Money Myth #1: There’s Too Much Money in Politics

A big part of our mission at Transparency Texas is to help citizens understand how money in politics really works. To that end, we are starting a new series exposing some of the most popular myths surrounding money in politics.

A 2018 poll by the Pew Research Center reported that 77 percent of Americans believe there should be limits on the amount of money individuals and political action committees (PACs) are allowed to spend on campaigns. Sixty-five percent believe new laws could reduce the influence of money in politics.

Political talking heads on the news frequently complain about the role of excessive campaign cash. A quick internet search will return hundreds of articles claiming there is too much money in politics. Even this site features a running ticker spinning up to the latest totals for political donations and spending — and these numbers, without context, are staggering. For the 2018 election cycle, Texans donated more than $493 million to their favorite Texas candidates and PACs. Even more stunning, those candidates and PACs spent $630 million — more than half a billion dollars — on the same elections.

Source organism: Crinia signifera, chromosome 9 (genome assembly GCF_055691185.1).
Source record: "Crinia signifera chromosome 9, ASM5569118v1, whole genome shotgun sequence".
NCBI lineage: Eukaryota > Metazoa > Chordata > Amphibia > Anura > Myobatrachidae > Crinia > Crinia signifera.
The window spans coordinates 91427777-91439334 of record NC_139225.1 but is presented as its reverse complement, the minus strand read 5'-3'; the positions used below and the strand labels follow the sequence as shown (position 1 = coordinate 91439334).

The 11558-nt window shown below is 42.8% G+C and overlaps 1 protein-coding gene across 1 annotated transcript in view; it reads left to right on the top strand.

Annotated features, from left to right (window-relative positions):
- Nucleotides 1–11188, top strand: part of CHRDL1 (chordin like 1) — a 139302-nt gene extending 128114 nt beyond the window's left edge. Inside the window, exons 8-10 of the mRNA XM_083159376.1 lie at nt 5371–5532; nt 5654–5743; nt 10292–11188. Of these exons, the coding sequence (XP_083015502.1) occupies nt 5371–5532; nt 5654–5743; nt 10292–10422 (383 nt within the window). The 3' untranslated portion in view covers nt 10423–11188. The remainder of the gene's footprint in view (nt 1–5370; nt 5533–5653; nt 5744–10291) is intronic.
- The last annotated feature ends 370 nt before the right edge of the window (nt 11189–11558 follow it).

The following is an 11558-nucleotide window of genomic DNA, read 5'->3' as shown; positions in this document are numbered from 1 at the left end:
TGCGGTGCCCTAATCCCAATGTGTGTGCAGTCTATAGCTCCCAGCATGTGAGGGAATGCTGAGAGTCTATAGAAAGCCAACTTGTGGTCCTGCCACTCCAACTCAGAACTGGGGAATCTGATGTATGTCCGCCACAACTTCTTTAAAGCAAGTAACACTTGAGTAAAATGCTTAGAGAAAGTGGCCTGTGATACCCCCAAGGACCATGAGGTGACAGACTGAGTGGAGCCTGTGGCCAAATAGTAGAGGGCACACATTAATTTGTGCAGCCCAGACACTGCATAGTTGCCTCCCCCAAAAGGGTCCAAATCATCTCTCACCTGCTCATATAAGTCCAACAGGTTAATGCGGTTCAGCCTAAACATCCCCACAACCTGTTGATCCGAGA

There’s no denying that’s a lot of money. And that’s only Texas, not federal, elections. But agreeing it’s a lot of money is very different than agreeing it’s too much money. Too much compared to what?

Context is everything.

Check out the numbers in context:

Texas political contributions compared to the Texas state budget:

Contributions to Texas candidates and PACs totaled $493.4 million. According to the State Comptroller’s office, the estimated Texas state budget is $216.8 billion for the next two years. In other words, Texans spent $493.4 million to influence which lawmakers will get to manage — and how they will manage — $216.8 billion of taxpayer money. That means political donations totaled a paltry 0.23 percent compared to the state budget. And that percentage will shrink even further when politicians inevitably spend more than the projected budget.